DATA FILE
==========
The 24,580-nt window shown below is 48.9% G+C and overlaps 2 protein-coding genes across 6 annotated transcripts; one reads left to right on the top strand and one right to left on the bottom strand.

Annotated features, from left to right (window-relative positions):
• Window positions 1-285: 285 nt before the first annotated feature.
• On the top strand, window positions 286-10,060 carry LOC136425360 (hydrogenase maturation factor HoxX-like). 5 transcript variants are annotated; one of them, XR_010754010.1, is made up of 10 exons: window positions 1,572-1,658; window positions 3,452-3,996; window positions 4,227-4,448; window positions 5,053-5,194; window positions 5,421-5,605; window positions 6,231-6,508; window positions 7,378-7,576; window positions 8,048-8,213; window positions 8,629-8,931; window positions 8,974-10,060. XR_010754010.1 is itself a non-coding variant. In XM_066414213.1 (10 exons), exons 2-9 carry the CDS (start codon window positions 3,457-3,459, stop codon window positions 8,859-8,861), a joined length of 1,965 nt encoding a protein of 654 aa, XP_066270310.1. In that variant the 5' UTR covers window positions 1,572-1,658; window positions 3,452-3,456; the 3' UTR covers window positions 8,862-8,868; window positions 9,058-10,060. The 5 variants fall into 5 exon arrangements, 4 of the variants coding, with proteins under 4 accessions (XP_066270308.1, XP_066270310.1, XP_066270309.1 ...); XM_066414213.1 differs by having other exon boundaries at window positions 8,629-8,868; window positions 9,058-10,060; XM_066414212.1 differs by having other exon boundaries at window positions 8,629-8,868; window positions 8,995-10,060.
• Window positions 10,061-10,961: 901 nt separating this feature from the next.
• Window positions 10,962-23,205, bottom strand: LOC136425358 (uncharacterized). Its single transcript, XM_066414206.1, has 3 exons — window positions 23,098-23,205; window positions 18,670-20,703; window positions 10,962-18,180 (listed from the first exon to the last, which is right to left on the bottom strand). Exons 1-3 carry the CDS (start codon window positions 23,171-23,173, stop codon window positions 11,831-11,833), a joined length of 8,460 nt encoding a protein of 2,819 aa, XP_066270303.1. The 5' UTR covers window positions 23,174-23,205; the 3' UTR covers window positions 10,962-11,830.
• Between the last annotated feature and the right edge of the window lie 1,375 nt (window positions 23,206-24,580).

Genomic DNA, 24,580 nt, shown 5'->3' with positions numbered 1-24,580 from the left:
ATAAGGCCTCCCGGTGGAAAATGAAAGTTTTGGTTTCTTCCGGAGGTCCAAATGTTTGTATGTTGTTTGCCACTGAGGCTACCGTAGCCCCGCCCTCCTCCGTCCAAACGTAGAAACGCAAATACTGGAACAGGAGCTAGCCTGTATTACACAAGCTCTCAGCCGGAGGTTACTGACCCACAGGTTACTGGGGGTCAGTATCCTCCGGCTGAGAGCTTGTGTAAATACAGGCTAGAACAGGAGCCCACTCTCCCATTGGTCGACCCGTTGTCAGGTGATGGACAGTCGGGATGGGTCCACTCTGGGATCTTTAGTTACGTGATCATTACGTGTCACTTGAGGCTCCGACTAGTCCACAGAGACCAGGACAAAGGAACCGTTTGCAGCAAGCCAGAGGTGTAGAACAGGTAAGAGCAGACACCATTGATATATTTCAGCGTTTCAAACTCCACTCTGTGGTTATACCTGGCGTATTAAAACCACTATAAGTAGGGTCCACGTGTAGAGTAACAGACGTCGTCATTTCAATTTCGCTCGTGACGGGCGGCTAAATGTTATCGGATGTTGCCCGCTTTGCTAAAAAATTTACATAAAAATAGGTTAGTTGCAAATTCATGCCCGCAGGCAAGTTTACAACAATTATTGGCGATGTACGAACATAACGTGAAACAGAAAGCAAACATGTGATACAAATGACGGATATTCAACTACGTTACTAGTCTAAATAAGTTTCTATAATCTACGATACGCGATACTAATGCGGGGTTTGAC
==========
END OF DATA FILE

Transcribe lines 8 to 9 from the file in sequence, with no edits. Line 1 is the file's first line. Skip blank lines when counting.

Genomic DNA, 24,580 nt, shown 5'->3' with positions numbered 1-24,580 from the left:
ATAAGGCCTCCCGGTGGAAAATGAAAGTTTTGGTTTCTTCCGGAGGTCCAAATGTTTGTATGTTGTTTGCCACTGAGGCTACCGTAGCCCCGCCCTCCTCCGTCCAAACGTAGAAACGCAAATACTGGAACAGGAGCTAGCCTGTATTACACAAGCTCTCAGCCGGAGGTTACTGACCCACAGGTTACTGGGGGTCAGTATCCTCCGGCTGAGAGCTTGTGTAAATACAGGCTAGAACAGGAGCCCACTCTCCCATTGGTCGACCCGTTGTCAGGTGATGGACAGTCGGGATGGGTCCACTCTGGGATCTTTAGTTACGTGATCATTACGTGTCACTTGAGGCTCCGACTAGTCCACAGAGACCAGGACAAAGGAACCGTTTGCAGCAAGCCAGAGGTGTAGAACAGGTAAGAGCAGACACCATTGATATATTTCAGCGTTTCAAACTCCACTCTGTGGTTATACCTGGCGTATTAAAACCACTATAAGTAGGGTCCACGTGTAGAGTAACAGACGTCGTCATTTCAATTTCGCTCGTGACGGGCGGCTAAATGTTATCGGATGTTGCCCGCTTTGCTAAAAAATTTACATAAAAATAGGTTAGTTGCAAATTCATGCCCGCAGGCAAGTTTACAACAATTATTGGCGATGTACGAACATAACGTGAAACAGAAAGCAAACATGTGATACAAATGACGGATATTCAACTACGTTACTAGTCTAAATAAGTTTCTATAATCTACGATACGCGATACTAATGCGGGGTTTGAC